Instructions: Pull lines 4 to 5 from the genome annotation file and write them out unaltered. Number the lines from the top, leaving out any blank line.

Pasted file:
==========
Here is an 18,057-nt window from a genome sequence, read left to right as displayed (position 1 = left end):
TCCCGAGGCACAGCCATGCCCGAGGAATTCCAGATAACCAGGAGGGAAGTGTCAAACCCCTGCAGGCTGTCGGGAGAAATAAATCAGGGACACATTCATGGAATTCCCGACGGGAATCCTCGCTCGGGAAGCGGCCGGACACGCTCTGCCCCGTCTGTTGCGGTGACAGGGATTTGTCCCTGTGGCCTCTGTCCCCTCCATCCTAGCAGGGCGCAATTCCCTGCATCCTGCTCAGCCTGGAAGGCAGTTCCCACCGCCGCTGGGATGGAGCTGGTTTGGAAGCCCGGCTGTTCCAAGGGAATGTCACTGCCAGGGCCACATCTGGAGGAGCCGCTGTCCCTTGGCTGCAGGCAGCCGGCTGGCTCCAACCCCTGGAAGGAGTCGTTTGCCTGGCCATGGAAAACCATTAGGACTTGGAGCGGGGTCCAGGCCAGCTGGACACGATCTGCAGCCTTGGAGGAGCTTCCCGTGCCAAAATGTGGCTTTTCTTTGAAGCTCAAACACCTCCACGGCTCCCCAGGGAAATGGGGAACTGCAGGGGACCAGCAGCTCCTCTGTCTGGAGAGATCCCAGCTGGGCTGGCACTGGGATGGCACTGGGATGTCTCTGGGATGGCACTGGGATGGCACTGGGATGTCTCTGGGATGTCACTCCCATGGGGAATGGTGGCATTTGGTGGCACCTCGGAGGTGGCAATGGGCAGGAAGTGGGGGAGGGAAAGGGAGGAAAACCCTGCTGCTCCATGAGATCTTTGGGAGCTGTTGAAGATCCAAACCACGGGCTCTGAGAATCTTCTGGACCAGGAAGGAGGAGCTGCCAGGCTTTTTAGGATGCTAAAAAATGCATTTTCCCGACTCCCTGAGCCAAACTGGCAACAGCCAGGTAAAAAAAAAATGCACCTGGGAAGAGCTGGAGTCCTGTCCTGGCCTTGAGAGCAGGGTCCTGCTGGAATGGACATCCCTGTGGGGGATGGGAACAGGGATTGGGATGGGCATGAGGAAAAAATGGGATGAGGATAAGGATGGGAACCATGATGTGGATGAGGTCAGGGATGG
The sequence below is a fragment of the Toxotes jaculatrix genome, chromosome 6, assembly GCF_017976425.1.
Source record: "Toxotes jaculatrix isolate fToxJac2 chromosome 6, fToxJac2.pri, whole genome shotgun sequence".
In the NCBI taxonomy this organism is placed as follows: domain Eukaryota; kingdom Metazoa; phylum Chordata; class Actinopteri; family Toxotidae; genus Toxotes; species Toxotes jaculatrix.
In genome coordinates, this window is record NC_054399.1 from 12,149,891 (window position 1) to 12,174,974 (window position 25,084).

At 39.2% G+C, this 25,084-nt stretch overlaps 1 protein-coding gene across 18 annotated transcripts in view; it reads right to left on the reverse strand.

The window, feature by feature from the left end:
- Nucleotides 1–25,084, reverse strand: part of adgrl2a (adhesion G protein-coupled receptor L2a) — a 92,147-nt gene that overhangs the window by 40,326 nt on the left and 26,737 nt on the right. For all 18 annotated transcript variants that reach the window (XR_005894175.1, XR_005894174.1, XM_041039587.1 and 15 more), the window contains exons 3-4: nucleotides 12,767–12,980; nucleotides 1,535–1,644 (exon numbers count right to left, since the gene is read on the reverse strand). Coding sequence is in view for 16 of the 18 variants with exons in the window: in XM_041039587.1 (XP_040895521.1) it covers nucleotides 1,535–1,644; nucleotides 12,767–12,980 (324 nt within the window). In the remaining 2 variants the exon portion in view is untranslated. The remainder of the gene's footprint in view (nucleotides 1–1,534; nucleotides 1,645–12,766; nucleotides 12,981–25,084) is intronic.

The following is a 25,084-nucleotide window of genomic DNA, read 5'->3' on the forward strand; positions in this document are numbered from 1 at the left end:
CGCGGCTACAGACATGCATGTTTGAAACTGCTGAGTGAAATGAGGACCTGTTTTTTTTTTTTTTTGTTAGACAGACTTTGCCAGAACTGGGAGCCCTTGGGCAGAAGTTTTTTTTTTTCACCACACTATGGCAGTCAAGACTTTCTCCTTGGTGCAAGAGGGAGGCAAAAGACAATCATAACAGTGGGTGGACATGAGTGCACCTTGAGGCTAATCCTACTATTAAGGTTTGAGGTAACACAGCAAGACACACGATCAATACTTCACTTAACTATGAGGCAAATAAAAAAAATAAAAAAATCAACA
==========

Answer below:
Source record: "Toxotes jaculatrix isolate fToxJac2 chromosome 6, fToxJac2.pri, whole genome shotgun sequence".
In the NCBI taxonomy this organism is placed as follows: domain Eukaryota; kingdom Metazoa; phylum Chordata; class Actinopteri; family Toxotidae; genus Toxotes; species Toxotes jaculatrix.